Attributed to Bartolomé- Esteban Murillo, The Virgin and Child with a Rosary, c.1673. By kind permission of the trustees of the Wallace Collection
LONDON.- The Wallace Collection houses one of Britain’s most important collections of paintings by the seventeenth-century Spanish artist, Bartolomé Estebán Murillo, with eight masterpieces and several by his workshop and associates, Francisco Meneses Osorio and Juan Simón Gutiérrez. They were all acquired by the 4th Marquess of Hertford, and epitomise the ‘pleasing’ pictures he so favoured. This special display is timed to coincide with the exhibition, Murillo and Justino de Neve. The Art of Friendship being held at the Dulwich Picture Gallery. It reunites for the first time in over two hundred years the Wallace Collection paintings with a rarely-seen loan, which together formed part of one of his important cycles.
Recently major museums have begun to re-appraise Murillo, who was much revered throughout the eighteenth and early nineteenth century, when his work was eagerly bought by French and British connoisseurs. However, from the mid nineteenth century, his fame began to decline culminating for many in the twentieth century view of his art as unfashionably sentimental, an appropriate decoration for chocolate boxes. Recent books and exhibitions on the artist have all helped to restore the painter’s reputation and cement his important position within the European Baroque.
Murillo was equally famous for his paintings of both religious and everyday life, but all of those purchased by the 4th Marquess were of religious subjects. In these devotional paintings Murillo powerfully communicates the human emotions of his subjects, while at the same time endowing them with great beauty and grace. Such scenes as the Annunciation and the Adoration are a fusion of earth and Heaven, a powerful intermingling of grace and humanity. In the painting of the Augustinian Bishop St. Thomas of Villanueva distributing alms to the poor and destitute, the theme of charity is represented with Murillo’s characteristic compassion. Figures are lovingly rendered, even down to the realistic dirt on the feet of the beggar. These simple but powerful works convey a spiritual calm and wonder today, just as they would have done in the turbulent times in which they were painted.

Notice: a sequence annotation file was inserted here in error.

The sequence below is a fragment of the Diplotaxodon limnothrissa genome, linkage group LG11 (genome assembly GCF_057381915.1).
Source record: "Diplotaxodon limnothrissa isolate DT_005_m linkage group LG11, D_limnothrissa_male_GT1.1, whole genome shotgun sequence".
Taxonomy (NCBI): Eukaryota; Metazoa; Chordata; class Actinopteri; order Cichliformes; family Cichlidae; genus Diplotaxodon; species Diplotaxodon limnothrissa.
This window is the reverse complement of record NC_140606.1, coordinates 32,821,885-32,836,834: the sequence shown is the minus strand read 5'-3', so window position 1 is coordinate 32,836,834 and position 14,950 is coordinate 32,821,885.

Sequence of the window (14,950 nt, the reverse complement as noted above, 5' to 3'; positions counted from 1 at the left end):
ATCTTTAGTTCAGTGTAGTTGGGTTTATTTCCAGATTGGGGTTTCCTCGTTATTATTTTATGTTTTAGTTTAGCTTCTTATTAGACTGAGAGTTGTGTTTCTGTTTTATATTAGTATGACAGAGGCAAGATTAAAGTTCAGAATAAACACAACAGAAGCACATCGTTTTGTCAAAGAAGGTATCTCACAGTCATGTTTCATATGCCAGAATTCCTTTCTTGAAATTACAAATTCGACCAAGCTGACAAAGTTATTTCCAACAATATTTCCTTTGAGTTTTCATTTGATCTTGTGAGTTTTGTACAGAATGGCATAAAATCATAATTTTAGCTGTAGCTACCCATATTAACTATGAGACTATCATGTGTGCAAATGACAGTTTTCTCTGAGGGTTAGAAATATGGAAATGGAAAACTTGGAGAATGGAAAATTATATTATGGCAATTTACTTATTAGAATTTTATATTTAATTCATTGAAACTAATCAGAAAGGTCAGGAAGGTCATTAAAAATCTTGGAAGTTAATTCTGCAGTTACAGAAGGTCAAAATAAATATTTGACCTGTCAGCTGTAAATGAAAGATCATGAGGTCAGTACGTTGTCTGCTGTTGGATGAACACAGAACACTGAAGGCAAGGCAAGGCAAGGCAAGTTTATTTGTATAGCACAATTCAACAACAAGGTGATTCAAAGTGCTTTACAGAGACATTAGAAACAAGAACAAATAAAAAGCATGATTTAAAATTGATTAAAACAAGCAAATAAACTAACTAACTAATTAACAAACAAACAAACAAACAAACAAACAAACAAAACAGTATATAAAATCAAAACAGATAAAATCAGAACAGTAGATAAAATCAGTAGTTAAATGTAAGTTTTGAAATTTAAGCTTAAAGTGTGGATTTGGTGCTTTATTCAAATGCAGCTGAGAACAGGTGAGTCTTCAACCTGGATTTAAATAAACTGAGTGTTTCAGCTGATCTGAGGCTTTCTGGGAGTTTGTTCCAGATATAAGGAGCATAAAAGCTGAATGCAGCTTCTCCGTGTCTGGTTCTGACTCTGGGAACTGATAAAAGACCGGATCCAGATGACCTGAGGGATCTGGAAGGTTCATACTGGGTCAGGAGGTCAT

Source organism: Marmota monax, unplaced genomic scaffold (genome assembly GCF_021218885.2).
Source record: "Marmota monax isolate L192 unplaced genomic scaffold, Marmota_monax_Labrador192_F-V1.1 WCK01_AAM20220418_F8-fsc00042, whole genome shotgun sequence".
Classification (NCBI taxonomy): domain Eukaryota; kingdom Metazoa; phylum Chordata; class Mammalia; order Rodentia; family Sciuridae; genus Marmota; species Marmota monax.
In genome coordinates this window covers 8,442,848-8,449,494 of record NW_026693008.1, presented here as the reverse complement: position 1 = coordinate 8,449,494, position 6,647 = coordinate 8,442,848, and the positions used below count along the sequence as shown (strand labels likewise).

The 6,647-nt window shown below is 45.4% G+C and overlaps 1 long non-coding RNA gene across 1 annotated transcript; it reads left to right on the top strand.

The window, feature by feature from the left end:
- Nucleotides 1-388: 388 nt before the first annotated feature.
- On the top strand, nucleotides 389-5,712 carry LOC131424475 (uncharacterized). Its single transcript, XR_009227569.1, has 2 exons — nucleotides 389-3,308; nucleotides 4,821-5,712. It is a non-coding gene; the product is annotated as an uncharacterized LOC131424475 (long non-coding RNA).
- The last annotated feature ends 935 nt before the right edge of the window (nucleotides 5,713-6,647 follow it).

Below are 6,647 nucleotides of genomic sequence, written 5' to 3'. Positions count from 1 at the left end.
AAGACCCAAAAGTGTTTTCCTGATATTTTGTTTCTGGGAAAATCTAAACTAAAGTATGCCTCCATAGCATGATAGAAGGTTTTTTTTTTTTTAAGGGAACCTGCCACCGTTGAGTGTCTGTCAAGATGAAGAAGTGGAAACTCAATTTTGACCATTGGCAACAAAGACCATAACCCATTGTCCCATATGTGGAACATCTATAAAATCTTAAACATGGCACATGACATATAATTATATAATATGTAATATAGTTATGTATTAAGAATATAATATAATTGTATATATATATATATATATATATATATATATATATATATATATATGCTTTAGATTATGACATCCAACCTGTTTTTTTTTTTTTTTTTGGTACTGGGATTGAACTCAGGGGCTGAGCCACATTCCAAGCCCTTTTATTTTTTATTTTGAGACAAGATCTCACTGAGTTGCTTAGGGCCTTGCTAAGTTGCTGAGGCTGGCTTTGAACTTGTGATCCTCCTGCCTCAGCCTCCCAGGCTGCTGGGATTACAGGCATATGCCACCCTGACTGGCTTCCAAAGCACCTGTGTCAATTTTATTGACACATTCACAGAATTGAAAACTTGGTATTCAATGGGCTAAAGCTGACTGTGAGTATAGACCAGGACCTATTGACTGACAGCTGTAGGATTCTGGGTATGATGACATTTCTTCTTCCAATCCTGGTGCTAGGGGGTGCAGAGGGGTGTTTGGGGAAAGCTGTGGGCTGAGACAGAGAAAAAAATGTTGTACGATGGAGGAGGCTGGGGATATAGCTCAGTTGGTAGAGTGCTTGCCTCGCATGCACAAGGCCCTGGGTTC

With the ability to encourage the viewer to be inspired, instructed, and hopefully minded to emulate his protagonists, it is perhaps little surprise that many of the paintings soon ended up in a Counter-Reformation church. In 1674 the merchant Giovanni Bielato bequeathed a number of paintings by Murillo to the Genoese Capuchin church. Six of these were purchased in 1805 for the agent William Buchanan and brought to London, three ultimately coming into the collection of the 4th Marquess of Hertford. In one room of the exhibition, they will be reunited with the only other painting from Buchanan’s six that has remained in Britain, thanks to the generous loan of the Rest on the Flight into Egypt from Wrotham Park. Displayed once more together, viewers will appreciate something of their original emotional impact.
Much of the undoubted appeal of these paintings is their masterful fusion of the depiction of divine grace and earthly realism. Murillo’s expressive technique and use of warm, delicate colour create a subtle, hazy effect of light and atmosphere. The freer style and warmer palette of Murillo’s late works shows his openness to the sfumato techniques associated with the Venetian, north Italian and Flemish painters such as Titian, Barocci, and van Dyck. We hope that this exhibition will serve to further the understanding and appreciation of Murillo as a key protagonist of Spain’s Golden Age.
After Bartolomé -Esteban Murillo, The Virgin and Child with Saint Rose of Viterbo, late 17th century. By kind permission of the trustees of the Wallace Collection